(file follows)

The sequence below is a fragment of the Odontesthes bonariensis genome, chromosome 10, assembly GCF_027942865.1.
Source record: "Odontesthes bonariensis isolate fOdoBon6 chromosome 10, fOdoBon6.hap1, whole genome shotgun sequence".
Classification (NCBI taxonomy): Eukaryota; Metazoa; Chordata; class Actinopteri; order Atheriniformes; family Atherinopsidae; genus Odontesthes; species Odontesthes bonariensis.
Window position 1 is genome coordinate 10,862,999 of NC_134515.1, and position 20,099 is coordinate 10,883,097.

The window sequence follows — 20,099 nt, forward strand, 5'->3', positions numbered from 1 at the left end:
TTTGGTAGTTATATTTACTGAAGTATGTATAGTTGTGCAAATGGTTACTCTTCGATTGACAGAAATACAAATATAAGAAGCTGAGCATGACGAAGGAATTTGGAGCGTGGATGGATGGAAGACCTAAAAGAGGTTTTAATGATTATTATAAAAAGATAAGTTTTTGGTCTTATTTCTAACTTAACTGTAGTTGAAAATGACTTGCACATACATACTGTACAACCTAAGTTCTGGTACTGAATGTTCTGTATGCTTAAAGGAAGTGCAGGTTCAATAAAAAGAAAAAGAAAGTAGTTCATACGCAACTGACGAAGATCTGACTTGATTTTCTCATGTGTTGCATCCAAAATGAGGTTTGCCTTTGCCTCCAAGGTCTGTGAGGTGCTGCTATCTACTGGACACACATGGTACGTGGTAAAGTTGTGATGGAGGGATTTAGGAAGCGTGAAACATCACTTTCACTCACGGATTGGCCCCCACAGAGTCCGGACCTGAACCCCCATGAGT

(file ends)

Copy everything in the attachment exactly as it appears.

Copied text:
The sequence below is a fragment of the Odontesthes bonariensis genome, chromosome 10, assembly GCF_027942865.1.
Source record: "Odontesthes bonariensis isolate fOdoBon6 chromosome 10, fOdoBon6.hap1, whole genome shotgun sequence".
Classification (NCBI taxonomy): Eukaryota; Metazoa; Chordata; class Actinopteri; order Atheriniformes; family Atherinopsidae; genus Odontesthes; species Odontesthes bonariensis.
Window position 1 is genome coordinate 10,862,999 of NC_134515.1, and position 20,099 is coordinate 10,883,097.

The window sequence follows — 20,099 nt, forward strand, 5'->3', positions numbered from 1 at the left end:
TTTGGTAGTTATATTTACTGAAGTATGTATAGTTGTGCAAATGGTTACTCTTCGATTGACAGAAATACAAATATAAGAAGCTGAGCATGACGAAGGAATTTGGAGCGTGGATGGATGGAAGACCTAAAAGAGGTTTTAATGATTATTATAAAAAGATAAGTTTTTGGTCTTATTTCTAACTTAACTGTAGTTGAAAATGACTTGCACATACATACTGTACAACCTAAGTTCTGGTACTGAATGTTCTGTATGCTTAAAGGAAGTGCAGGTTCAATAAAAAGAAAAAGAAAGTAGTTCATACGCAACTGACGAAGATCTGACTTGATTTTCTCATGTGTTGCATCCAAAATGAGGTTTGCCTTTGCCTCCAAGGTCTGTGAGGTGCTGCTATCTACTGGACACACATGGTACGTGGTAAAGTTGTGATGGAGGGATTTAGGAAGCGTGAAACATCACTTTCACTCACGGATTGGCCCCCACAGAGTCCGGACCTGAACCCCCATGAGT